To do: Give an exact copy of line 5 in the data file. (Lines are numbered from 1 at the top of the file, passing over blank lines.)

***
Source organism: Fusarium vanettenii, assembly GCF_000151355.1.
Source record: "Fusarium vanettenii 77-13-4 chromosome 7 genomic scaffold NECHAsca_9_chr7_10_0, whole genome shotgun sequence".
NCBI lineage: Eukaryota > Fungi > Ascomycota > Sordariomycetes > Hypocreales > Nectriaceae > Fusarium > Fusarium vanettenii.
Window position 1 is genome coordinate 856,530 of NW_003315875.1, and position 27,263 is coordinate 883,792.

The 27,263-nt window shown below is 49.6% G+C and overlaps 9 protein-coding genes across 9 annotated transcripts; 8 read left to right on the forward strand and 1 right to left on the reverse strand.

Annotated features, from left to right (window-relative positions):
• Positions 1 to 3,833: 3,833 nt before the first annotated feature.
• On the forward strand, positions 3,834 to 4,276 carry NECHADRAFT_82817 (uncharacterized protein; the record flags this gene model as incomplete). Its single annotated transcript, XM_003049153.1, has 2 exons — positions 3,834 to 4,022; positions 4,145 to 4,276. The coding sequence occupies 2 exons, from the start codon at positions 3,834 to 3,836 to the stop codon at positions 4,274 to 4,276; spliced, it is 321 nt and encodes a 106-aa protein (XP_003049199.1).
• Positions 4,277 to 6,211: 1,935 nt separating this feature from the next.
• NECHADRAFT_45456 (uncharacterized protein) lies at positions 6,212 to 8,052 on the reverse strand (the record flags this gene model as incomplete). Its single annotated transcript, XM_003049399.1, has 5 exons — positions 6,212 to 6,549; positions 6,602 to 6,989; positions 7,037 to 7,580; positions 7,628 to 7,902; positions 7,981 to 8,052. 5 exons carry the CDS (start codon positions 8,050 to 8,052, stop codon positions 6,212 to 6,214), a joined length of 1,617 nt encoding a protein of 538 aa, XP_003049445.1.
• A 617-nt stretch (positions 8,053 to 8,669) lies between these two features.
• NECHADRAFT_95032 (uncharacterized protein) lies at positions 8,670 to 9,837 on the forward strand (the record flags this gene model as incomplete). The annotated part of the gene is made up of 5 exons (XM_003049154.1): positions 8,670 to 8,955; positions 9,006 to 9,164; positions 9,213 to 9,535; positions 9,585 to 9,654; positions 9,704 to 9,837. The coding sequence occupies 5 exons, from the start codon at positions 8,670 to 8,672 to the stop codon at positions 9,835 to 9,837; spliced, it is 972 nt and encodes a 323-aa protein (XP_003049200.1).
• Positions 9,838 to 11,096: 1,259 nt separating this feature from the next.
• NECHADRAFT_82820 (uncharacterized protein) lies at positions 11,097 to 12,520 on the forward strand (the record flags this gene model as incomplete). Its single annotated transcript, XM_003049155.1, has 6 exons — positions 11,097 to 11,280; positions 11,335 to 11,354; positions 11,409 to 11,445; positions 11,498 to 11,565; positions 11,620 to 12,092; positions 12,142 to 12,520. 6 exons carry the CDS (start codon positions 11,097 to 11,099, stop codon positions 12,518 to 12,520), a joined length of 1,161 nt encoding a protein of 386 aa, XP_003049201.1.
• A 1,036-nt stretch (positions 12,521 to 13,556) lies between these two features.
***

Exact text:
The 27,263-nt window shown below is 49.6% G+C and overlaps 9 protein-coding genes across 9 annotated transcripts; 8 read left to right on the forward strand and 1 right to left on the reverse strand.